Preview abstract Purpose: This study examines the effectiveness of automatic speech recognition (ASR) for individuals with speech disorders, addressing the gap in performance between read and conversational ASR. We analyze the factors influencing this disparity and the effect of speech mode-specific training on ASR accuracy. Method: Recordings of read and conversational speech from 27 individuals with various speech disorders were analyzed using both (1) one speaker-independent ASR system trained and optimized for typical speech and (2) multiple ASR models that were personalized to the speech of the participants with disordered speech. Word Error Rates (WERs) were calculated for each speech mode, read vs conversational, and subject. Linear mixed-effect models were used to assess the impact of speech mode and disorder severity on ASR accuracy. We investigated nine variables, classified as technical, linguistic, or speech impairment factors, for their potential influence on the performance gap. Results: We found a significant performance gap between read and conversational speech in both personalized and unadapted ASR models. Speech impairment severity notably impacted recognition accuracy in unadapted models for both speech modes and in personalized models for read speech. Linguistic attributes of utterances were the most influential on accuracy, though atypical speech characteristics also played a role. Including conversational speech samples in model training notably improved recognition accuracy. Conclusions: We observed a significant performance gap in ASR accuracy between read and conversational speech for individuals with speech disorders. This gap was largely due to the linguistic complexity and unique characteristics of speech disorders in conversational speech. Training personalized ASR models using conversational speech significantly improved recognition accuracy, demonstrating the importance of domain-specific training and highlighting the need for further research into ASR systems capable of handling disordered conversational speech effectively. View details
    Large Language Models as a Proxy For Human Evaluation in Assessing the Comprehensibility of Disordered Speech Transcription
    Subhashini Venugopalan
    Richard Cave
    Katie Seaver
    Jordan Green
    Rus Heywood
    Proceedings of ICASSP, IEEE (2024)
    Preview abstract Automatic Speech Recognition (ASR) systems, despite significant advances in recent years, still have much room for improvement particularly in the recognition of disordered speech. Even so, erroneous transcripts from ASR models can help people with disordered speech be better understood, especially if the transcription doesn’t significantly change the intended meaning. Evaluating the efficacy of ASR for this use case requires a methodology for measuring the impact of transcription errors on the intended meaning and comprehensibility. Human evaluation is the gold standard for this, but it can be laborious, slow, and expensive. In this work, we tune and evaluate large language models for this task and find them to be a much better proxy for human evaluators than other metrics commonly used. We further present a case-study using the presented approach to assess the quality of personalized ASR models to make model deployment decisions and correctly set user expectations for model quality as part of our trusted tester program. View details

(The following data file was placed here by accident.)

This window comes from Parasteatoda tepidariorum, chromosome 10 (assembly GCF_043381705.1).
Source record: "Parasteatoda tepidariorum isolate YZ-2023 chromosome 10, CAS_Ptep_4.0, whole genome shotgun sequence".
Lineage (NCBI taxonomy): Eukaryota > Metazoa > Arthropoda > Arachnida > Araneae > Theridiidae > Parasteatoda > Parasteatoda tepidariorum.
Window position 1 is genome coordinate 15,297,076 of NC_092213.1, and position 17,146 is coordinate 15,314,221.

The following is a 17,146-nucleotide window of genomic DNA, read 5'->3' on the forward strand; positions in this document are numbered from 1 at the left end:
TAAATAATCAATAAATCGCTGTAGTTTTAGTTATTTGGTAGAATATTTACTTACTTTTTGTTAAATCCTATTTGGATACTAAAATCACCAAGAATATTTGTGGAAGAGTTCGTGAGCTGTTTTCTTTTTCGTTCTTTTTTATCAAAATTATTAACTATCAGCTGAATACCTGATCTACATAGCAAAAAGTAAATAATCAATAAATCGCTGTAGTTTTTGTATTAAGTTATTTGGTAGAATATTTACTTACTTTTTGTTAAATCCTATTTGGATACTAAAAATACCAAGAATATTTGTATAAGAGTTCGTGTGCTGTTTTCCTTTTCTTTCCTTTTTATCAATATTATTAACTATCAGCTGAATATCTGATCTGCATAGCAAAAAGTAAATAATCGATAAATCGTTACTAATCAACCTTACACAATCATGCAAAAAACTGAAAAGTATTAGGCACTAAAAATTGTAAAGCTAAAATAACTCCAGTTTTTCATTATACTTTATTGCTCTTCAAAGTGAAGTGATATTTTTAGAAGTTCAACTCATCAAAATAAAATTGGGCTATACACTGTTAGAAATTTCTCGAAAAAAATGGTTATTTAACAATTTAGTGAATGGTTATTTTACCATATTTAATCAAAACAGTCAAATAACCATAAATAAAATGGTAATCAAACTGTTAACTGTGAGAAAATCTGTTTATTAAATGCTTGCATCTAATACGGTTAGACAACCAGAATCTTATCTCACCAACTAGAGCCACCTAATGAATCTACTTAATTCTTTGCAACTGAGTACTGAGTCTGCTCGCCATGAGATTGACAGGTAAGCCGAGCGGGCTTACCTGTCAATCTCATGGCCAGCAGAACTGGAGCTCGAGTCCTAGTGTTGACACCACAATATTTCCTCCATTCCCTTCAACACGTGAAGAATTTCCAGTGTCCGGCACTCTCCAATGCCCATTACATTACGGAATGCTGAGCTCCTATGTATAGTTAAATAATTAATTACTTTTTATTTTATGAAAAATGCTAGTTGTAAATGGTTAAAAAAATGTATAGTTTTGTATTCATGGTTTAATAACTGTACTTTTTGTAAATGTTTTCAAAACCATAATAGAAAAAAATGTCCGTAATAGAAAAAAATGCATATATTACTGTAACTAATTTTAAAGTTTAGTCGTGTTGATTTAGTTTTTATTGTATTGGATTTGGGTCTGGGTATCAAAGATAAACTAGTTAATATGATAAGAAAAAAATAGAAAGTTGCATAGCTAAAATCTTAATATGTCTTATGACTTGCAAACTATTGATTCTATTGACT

Preview abstract Language models still struggle on moral reasoning, despite their impressive performance in many other tasks. In particular, the Moral Scenarios task in MMLU (Multi-task Language Understanding) is among the worst performing tasks for many language models, including GPT-3. In this work, we propose a new prompting framework, Thought Experiments, to teach language models to do better moral reasoning using counterfactuals. Experiment results show that our framework elicits counterfactual questions and answers from the model, which in turn helps improve the accuracy on Moral Scenarios task by 9-16% compared to other zero-shot baselines. Interestingly, unlike math reasoning tasks, zero-shot Chain-of-Thought (CoT) reasoning doesn't work out of the box, and even reduces accuracy by around 4% compared to direct zero-shot. We further observed that with minimal human supervision in the form of 5 few-shot examples, the accuracy of the task can be improved to as much as 80%. View details
    AI Consent Futures: A Case Study on Voice Data Collection with Clinicians
    Lauren Wilcox
    Robin Brewer
    Fernando Diaz
    ACM CSCW (2023) (to appear)